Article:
Hand Lettering Animation Process – Design Chat with Austin Saylor


– Hey everyone, welcome to today’s video. I’ve got a very special guest
today, who you’ve never seen on my channel before,
this is Austin Saylor, and he is a lettering animator, right? – That’s exactly right. – He’s also making YouTube
videos as well, aren’t you? – Yep. – Yep, and we’re gonna do
a video over on his channel as well, what’s it
actually gonna be about? We haven’t talked about that yet. – Something awesome. – Okay, cool.
(Austin laughs) So I’ll leave a link to that
down below and on a card, you can go check that out. But right now on this
video, I wanna talk about my new intro animation. I don’t know if you noticed
it already, because I haven’t put out a new video with it
yet as time of recording this, but Austin is the guy who animated it, and he’s made it look awesome. So much better than the old
one, so I figured that I was probably going to get a
lot of questions about it. So might as well bring on the expert to tell me how he did it. What’s the first thing you
do when you get a piece of lettering, and then
you have to animate it. What happens? – Yeah, on a very technical
level the first thing I do is separate all of the
letters into separate layers. – Yeah, that makes sense. So then you can like, play
with them individually, right? – Yup.
– Yeah. – Anything that animates
separately on it’s own has to have it’s own layer. When I transitioned into
animating, I was like “man, everything has to
be so broken out down to “the minute detail, it’s crazy.” So that’s the first step. The second step is a
little bit more conceptual. First of all I have to
know like, the goals of the animation. Am I trying to project
something professional, or fun, or something for kids,
something for lawyers? – And that would usually
come from the client, right? – Yeah.
– Yeah. – All that stuff comes from the client. I assign, like, different
characteristics to the letters, so for your’s I was going for
something fun and exciting, something to match the
energy of your brand. – Ooh. – Those words helped inform
how, like, what kind of physical characteristics
I gave the letters, so bouncy was a physical
characteristic that represents this fun energy, and so I
gave each letter in my mind, like, it’s gonna be like
bouncy and loopy and give just like that kind of
energy that I wanted. – Yeah, that’s cool. So how did you get into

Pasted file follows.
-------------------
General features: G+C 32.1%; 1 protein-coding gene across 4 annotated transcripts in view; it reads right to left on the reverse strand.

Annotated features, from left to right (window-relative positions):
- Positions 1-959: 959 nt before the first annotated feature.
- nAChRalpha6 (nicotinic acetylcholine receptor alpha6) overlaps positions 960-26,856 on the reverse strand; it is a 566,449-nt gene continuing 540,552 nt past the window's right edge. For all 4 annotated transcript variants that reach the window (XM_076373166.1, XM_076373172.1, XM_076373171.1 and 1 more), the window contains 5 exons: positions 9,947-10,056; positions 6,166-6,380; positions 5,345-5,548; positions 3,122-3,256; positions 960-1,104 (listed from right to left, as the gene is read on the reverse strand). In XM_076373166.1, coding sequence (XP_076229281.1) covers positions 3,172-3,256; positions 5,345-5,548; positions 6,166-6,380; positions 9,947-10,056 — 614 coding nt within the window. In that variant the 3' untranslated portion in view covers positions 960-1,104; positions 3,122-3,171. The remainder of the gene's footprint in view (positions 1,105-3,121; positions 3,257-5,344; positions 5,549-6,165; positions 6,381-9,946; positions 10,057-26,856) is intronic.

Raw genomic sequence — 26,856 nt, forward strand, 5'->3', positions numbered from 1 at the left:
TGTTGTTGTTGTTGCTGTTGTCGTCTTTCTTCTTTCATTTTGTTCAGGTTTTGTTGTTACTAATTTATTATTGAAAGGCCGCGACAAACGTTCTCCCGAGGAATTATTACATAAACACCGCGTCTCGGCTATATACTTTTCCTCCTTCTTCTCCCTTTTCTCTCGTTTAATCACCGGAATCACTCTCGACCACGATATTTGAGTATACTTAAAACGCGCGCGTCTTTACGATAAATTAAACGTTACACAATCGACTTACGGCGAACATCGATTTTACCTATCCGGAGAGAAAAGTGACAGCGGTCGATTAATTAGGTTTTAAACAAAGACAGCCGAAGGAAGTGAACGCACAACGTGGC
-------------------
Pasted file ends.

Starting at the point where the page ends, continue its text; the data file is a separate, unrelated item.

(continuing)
lettering animation? – The short story. – Yeah, short story. (laughs) – There’s always longs stories
to things, but I started my career as a graphic
designer, started getting more interested in doing lettering,
not lettering animation, just lettering. – Yeah.
– Like hand lettering stuff. Didn’t really dedicate myself
to it, ended up kind of switching out of that
into animation in general, and then realized, oh I
can apply what I’ve learned in animation to these
hand lettering pieces. – So you’ve sort of like, joined the two? – Yeah.
– That’s awesome. – That’s two of my, two of my loves have
– Yeah. – kind of converged into
this very specific type of animation. – So if people are wanting to
get into lettering animation, or you know, get started with animation, ’cause it’s something that I
dabbled with in University, and really enjoyed. My old intro that you
would have seen on all of my past videos was done
by me, but when I wanted to find something that’s
a bit more professional, that’s when I brought in Austin. So where can people go to
learn about how to do that? – Yeah, if you are
already somewhat familiar with After Effects, I have
a lettering animation guide at letteringanimation.com, and I teach you some basic techniques, how
to do write-on effects, how to do reveals, like,
probably six or seven different techniques that you can combine – Cool. – to make some really
cool lettering animation. – I definitely need to check that out. – If you’re not super-familiar
with After Effects, you can go to lynda.com,
there’s lots of great Intro to After Effects
tutorials and ways to learn all the ins and outs of that
particular Adobe product. – Well, thank you for sharing
a bit about the process. I hope you enjoyed hearing
about it, and I hope that that answers all the
questions you might have about that new intro that I’ve got,
but if you’ve got any more, please feel free to leave
them in the comments, maybe you can pop in and
answer some if there’s – Yeah.
– some that are relevant. – I’ll definitely, I will definitely go in and answer those questions. – Awesome. What do you do on YouTube,
tell the people why they should check out your channel. – Hey! (Charli laughs) – Alright, here you go, go
to austinsaylor.com/youtube, and it will redirect
you to my YouTube page. – Nice, and what do you make videos about? – I make videos about
my freelance experience, I make videos about lettering animation, and I’m definitely going
to be creating a lot more going forward. – Cool. – Charli’s really inspired me
to get back on YouTube again. (Charli laughs)
(Austin laughs) – Thank you for being
on my channel, Austin. – Thanks for having me.
– Give this video a thumbs up if you enjoyed it. Subscribe to us both
if you haven’t already, and I will see you next week. – Bye. – Bye.

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